Counting votes is hard.  So is staying on top of tax law.  We will leave the former to the states, and your GranthamPoole advisors will focus on the second; it’s what we do every day, after all.  As with most potential changes in administration (we will consider referring to it as “potential” and not necessarily final, not to take a position but to allow for the fact that there continue to be a number of conversations and moving parts in the 2020 federal election process as of this writing), differences in tax and economic policies can result in changes to the Internal Revenue Code, or at least attempts to make such changes.

So, let’s take a look at potential changes on the assumption that we do have a Biden presidency beginning in January.  As everyone knows, the President does not legislate, so we need to consider Congress, and that brings up another outstanding question.  Though the Democratic Party is maintaining control of the House of Representatives, the Senate is projected as likely to remain in Republican control.  If that occurs, it is much more unlikely that Mr. Biden’s significant income tax changes will survive through the legislative process, as a Republican-controlled Senate will probably oppose most of the proposed changes, many of which are tax increases and rollbacks of the Republican-championed Tax Cuts & Jobs Act of December 2017.  Of course, if the Senate does flip to Democratic control – and that is contingent on some upcoming runoffs – then the likelihood of seeing these or similar changes increases dramatically.  Even with only a razor-thin majority, Democrats could push Mr. Biden’s tax agenda through the Budget Reconciliation process, the same process that birthed the aforementioned TCJA – but that process is beyond the scope of this conversation.

Again, we’re not political pundits or grinding any particular ideological axes.  Our job is to analyze current – and sometimes potential – tax and related law changes, and that is what we will do here.  So here we go.  This is not a comprehensive list, and even if we do see changes, there is no guarantee they will have this form, and the timing of the changes is another unknown (caveats…check; provisos…check; disclaimers…check check).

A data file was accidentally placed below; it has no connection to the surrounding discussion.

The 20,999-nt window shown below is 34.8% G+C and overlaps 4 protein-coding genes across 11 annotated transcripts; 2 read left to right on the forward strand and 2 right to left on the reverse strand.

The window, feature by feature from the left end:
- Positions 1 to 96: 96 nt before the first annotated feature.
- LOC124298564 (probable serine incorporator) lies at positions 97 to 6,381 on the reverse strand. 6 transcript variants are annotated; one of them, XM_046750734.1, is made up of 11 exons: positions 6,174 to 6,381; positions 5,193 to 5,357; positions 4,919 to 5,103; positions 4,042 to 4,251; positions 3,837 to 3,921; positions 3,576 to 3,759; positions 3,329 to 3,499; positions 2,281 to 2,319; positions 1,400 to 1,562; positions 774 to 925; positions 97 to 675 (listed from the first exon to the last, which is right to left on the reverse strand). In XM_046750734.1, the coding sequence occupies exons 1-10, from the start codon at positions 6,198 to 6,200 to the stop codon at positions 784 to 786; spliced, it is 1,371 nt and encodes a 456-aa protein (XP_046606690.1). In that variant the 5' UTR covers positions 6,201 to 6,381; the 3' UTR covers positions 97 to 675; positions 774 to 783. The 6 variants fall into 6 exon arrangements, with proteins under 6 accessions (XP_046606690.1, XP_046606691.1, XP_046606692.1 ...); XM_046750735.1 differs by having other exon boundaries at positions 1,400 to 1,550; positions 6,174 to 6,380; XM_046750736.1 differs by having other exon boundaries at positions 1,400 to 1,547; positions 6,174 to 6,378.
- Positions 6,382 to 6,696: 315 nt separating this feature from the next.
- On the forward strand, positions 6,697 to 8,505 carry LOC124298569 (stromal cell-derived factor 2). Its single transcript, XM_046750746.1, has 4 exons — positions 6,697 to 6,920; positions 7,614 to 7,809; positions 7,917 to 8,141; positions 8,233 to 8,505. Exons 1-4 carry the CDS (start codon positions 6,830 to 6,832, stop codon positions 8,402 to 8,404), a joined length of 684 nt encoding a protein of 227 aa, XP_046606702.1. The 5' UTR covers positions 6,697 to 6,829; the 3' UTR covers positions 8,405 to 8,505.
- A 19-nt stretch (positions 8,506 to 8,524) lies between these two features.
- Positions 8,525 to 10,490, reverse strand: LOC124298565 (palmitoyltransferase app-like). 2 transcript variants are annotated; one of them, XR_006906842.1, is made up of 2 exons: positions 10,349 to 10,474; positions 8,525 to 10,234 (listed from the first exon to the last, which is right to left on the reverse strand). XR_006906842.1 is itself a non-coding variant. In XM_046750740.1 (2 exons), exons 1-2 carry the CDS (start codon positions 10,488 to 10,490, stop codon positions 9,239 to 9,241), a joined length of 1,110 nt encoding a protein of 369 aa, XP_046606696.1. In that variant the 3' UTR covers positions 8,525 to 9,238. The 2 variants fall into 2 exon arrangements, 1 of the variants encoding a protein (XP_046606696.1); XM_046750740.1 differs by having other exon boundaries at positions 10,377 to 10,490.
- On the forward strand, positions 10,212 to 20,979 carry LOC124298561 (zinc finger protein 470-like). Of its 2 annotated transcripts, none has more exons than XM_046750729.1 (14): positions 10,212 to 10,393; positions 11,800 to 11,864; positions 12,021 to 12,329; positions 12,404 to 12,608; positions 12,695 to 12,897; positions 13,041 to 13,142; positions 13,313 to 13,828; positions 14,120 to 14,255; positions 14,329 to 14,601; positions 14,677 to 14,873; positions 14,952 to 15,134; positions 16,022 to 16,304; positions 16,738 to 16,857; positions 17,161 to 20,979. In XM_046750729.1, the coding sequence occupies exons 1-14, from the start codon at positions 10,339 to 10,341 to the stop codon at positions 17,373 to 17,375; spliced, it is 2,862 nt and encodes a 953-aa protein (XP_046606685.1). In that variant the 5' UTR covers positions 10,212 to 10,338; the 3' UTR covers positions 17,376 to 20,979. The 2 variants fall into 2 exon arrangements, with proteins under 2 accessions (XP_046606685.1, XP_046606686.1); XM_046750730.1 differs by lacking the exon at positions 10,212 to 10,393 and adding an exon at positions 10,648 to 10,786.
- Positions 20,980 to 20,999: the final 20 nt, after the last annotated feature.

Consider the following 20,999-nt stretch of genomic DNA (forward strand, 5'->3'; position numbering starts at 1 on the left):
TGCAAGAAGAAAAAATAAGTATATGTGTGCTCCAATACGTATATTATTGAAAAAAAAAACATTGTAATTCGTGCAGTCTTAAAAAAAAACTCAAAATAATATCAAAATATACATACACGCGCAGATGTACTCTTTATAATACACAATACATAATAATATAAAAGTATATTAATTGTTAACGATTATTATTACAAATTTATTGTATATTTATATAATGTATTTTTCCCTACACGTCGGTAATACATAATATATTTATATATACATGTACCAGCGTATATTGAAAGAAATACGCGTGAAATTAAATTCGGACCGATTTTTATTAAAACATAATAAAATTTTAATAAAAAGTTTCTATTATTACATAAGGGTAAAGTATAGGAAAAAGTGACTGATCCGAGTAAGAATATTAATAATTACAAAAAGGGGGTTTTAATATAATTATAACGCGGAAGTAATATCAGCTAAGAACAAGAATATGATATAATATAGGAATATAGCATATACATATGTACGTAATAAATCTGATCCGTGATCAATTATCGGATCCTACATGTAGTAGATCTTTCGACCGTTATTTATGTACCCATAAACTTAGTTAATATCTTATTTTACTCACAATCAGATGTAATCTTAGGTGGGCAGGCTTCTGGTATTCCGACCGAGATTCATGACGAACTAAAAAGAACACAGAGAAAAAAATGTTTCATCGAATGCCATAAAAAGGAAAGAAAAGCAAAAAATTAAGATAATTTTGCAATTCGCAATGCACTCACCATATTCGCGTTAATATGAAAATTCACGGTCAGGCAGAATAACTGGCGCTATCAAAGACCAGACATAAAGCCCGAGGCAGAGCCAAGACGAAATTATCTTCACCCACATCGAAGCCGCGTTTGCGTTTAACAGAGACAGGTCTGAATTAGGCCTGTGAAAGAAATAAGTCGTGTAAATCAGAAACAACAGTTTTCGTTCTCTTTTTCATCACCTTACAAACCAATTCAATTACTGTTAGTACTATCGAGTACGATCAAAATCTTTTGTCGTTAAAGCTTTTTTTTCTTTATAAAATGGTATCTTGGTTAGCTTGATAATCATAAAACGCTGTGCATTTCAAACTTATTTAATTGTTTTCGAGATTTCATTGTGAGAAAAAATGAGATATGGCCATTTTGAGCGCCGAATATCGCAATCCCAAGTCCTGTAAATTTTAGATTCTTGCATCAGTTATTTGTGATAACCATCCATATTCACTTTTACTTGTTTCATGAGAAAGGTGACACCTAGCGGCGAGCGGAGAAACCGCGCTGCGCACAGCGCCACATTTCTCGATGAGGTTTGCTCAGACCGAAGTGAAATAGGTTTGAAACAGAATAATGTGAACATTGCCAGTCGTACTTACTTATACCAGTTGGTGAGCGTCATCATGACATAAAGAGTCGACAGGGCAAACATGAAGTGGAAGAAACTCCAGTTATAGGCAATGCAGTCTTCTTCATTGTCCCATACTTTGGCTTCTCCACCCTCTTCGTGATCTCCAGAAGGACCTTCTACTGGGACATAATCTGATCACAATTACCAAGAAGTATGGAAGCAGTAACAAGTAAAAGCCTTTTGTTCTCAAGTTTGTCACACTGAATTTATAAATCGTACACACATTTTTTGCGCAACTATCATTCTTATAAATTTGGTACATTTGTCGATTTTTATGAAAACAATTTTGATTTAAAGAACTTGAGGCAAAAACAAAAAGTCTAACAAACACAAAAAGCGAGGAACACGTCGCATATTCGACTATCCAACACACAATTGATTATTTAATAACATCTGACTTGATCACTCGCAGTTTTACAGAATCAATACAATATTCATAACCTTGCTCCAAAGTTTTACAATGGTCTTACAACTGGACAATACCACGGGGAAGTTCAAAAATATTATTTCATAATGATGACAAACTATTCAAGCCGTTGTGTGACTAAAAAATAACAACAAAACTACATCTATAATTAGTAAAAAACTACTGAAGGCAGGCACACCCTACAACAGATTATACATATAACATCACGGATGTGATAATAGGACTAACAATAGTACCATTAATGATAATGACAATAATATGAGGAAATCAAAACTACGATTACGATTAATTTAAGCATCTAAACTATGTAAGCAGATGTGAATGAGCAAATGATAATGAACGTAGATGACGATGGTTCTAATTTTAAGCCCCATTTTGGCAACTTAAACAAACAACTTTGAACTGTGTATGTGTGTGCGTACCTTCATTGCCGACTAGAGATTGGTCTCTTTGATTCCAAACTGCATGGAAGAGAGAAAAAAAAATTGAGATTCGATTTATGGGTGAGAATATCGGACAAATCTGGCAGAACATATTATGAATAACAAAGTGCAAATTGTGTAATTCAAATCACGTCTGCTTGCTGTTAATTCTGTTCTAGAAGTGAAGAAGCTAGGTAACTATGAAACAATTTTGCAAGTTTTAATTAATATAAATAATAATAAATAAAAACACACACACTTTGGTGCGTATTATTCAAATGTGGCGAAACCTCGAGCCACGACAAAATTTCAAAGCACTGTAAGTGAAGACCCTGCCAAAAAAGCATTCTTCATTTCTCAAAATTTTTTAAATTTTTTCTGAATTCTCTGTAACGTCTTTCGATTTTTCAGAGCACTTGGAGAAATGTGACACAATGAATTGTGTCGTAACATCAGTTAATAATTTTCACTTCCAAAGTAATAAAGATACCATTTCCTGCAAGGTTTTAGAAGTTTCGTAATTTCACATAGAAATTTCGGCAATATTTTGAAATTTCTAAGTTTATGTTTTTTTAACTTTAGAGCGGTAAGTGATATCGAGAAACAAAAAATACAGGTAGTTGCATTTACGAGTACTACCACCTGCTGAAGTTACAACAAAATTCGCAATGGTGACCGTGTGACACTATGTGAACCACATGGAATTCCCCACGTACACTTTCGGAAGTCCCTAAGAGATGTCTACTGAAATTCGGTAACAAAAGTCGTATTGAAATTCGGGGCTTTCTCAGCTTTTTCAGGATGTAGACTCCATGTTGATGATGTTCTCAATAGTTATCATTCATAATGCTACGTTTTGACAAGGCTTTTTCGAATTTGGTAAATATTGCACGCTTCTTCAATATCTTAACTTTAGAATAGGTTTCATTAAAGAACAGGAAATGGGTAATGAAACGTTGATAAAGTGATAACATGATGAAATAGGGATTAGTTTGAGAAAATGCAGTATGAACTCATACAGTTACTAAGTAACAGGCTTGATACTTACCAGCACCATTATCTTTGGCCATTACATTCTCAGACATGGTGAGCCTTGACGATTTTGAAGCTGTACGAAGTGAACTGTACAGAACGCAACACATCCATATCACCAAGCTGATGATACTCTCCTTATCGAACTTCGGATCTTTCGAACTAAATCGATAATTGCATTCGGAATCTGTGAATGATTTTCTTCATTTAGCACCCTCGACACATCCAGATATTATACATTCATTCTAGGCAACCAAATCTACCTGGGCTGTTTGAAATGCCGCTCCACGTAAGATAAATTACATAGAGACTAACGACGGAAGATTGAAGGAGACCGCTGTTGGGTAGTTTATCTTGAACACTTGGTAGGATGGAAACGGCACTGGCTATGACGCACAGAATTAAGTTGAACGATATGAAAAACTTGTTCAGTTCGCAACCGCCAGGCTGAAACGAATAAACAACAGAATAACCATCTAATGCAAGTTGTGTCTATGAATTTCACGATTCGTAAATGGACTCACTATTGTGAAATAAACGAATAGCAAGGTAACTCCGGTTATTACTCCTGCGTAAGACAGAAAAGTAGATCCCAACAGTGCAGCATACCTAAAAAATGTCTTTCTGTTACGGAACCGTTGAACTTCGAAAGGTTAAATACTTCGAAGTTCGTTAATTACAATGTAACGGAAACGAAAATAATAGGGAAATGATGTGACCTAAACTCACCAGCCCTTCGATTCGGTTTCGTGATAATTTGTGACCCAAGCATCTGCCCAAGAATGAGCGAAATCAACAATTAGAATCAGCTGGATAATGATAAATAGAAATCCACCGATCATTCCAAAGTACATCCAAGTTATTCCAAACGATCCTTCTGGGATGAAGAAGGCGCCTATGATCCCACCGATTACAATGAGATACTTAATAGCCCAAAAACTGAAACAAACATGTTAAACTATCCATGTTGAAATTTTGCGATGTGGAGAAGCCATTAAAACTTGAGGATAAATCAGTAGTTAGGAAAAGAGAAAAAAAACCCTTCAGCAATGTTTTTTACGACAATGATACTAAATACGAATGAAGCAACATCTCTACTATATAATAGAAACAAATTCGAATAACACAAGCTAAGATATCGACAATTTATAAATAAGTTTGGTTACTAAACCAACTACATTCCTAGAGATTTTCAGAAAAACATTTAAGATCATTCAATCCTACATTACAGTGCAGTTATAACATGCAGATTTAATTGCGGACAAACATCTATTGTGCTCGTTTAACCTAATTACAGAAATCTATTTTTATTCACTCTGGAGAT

Income Tax Rate Changes

The Biden plan proposes an increase to the top individual income tax rate from 37% to 39.6% (the pre-TCJA top rate), and an increase to the corporate income tax rate from 21% to 28% (the pre-TCJA top rate was 35%, but there were graduated rates leading up to that).  There are other potential changes, particularly to corporations, that we will not detail here (such as reinstatement of previously eliminated corporate Alternative Minimum Tax at a $100 million taxable income level).

Capital Gains and Qualified Dividends

Currently, long-term capital gains and qualified dividends are taxed at 20% or 15% (depending on overall income), with even lower bracket taxpayers paying 0%.  The Biden plan would increase the top rate from 20% to 39.6%, but only for taxpayers with taxable income over $1 million (along with some basis step-up restrictions).

Qualified Business Income Deduction

One of the centerpieces of the TCJA was the Qualified Business Income deduction, which allows up to a 20% of qualified income deduction (applicable to earnings from many trades or businesses operated in partnerships and S corporations and/or as sole proprietorships).  While there are existing limits and phaseouts based on multiple factors, the Biden plan would phase out the deduction for taxpayers with taxable income over $400,000.  Just as the QBI deduction was effectively a reduction to effective tax rates, its elimination for higher income taxpayers represents an effective rate increase, along with the absolute rate increases discussed above.